Tags

, , , , , , , ,

One of my favorite statistical reports just came out a week ago – the Commerce Department’s survey of economic growth last year in each of the 50 states plus the District of Columbia. I like the report so much mainly because it’s accompanied by the release of figures that show how much manufacturing production changed in real terms on an annual basis – and therefore gives us another indication as to whether or not the sector really has recovered from the Great Recession completely. (Spoiler alert: It hasn’t. But more on that later.)

This year, the new state numbers provide some new insights into why last year’s presidential election turned out as it did. Specifically, it shows a strong relationship between a state’s economic performance and its award of electoral votes to President Trump or his Democratic rival, former Secretary of State Hillary Clinton.

To begin, here’s a list of the “Top Ten” states that enjoyed the fastest inflation-adjusted growth between 2015 and 2016. (Because of ties, there are actually 21 of them). Their real percentage growth in 2016 is next to their names, then comes their rank (in parentheses) and then their presidential choice:

Washington 3.7 (1) Clinton

Oregon 3.3 (2) Clinton

Utah 3.0 (3) Trump

NH 3.0 (3) Clinton

Fla. 3.0 (3) Trump

Georgia 3.0 (3) Trump

Utah 3.0 (3) Trump

Calif. 2.9 (4) Clinton

Nevada 2.4 (5) Clinton

DC 2.4 (5) Clinton

Arizona 2.1 (6) Trump

So. Carolina 2.1 (6) Trump

Hawaii 2.1 (6) Clinton

Tenn. 2.0 (7) Trump

Colorado 2.0 (7) Clinton

Mass. 2.0 (7) Clinton

Idaho 1.8 (8) Trump

Michigan 1.8 (8) Trump

Ohio 1.7 (9) Trump

So. Dakota 1.7 (9) Trump

No. Carolina 1.6 (10) Trump

At first glance, the election seems like a toss-up in terms of the economic winner states, with Mr. Trump winning twelve and Clinton nine. But in terms of one of the main questions posed about the president’s supporters – whether they were motivated mainly by economic concerns or by other hopes or fears (ranging from racism and xenophobia to mistrust of Clinton) – this list looks like it points to the latter.

But here’s where some context needs to be considered. After all, the president won 32 (or 62.75 percent) of the states (including D.C.) up for grabs. Clinton won only 19. But the Trump share of the economic winners was somewhat lower – 12 of 21, or 57.4 percent. So maybe economic issues were fairly prominent among the Trump-ers.

More convincing evidence comes from the list of the worst performing states in 2016. Here they are in the same format used for the first list. (These states total eleven due to a tie):

No. Dakota -6.5 (1) Trump

Alaska -5.0 (2) Trump

Wyoming -3.6 (3) Trump

Oklahoma -2.3 (4) Trump

West Va. -0.9 (5) Trump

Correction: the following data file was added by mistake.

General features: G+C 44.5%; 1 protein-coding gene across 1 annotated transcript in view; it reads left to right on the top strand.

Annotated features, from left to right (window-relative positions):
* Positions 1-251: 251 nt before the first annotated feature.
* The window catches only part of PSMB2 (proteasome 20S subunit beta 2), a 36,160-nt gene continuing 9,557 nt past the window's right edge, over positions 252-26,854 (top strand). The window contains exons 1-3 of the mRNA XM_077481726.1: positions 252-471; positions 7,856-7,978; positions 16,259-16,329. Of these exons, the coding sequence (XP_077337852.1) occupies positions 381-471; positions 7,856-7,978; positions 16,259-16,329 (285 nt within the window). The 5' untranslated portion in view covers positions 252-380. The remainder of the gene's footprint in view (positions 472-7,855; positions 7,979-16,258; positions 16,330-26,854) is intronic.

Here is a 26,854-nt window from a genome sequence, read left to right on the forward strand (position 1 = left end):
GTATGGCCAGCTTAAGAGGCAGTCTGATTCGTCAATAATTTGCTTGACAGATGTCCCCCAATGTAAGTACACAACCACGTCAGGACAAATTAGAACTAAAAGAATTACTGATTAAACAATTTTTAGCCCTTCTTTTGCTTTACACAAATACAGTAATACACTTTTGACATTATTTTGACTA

Louisiana -0.6 (6) Trump

New Mex. -0.5 (7) Clinton

Kansas 0.2 (8) Trump

Montana 0.2 (8) Trump

Texas 0.4 (9) Trump

Delaware 0.3 (10) Clinton

In fact, this evidence couldn’t be clearer. President Trump won nine of these eleven slowest-growing states.

These results don’t finally resolve the debate over Trump voters by a long shot – if only because the nation’s population is so unevenly distributed among states, and because of the winner-take-all nature of the Electoral College (except in Maine and Nebraska). Moreover, there’s not always such a bright line between economic and non-economic concerns, and many voters base their choices on several considerations.

Finally, it would be important to examine the economic growth trends over a longer period of time. That way, we could see whether various states’ expansion or contraction last year was consistent with longer-term trends or whether they were outliers. (Those distinctions presumably would have some influence over voters’ views of their own fortunes and the appeal of incumbents – or representatives of incumbent administrations – and challengers.)

But the news that nine of the 19 states won by Clinton were among the nation’s fastest growers, and only two were among the slowest, lends more support to the view that pocketbook issues created a big divide in the electorate last year.

And about that manufacturing news: The industry data released along with the new states growth shows that American domestic manufacturing’s output fell by 0.15 percent in constant dollar terms. That’s not much, but recall that it’s only a tenth as fast as even the negligible growth registered by the economy as a whole after inflation – 1.54 percent.

And thanks largely to this down year, from the last quarter of 2007 (when the Great Recession began) until the last quarter of last year (the latest quarterly data available), real manufacturing production shrank by 2.37 percent. As RealityChek readers know, there are several measures of manufacturing output used by the government – but they also know that most, like these latest data, show that the claim that America’s manufacturers have never turned out more product in this country than ever in the nation’s history are just peddling fakeonomics.

Advertisements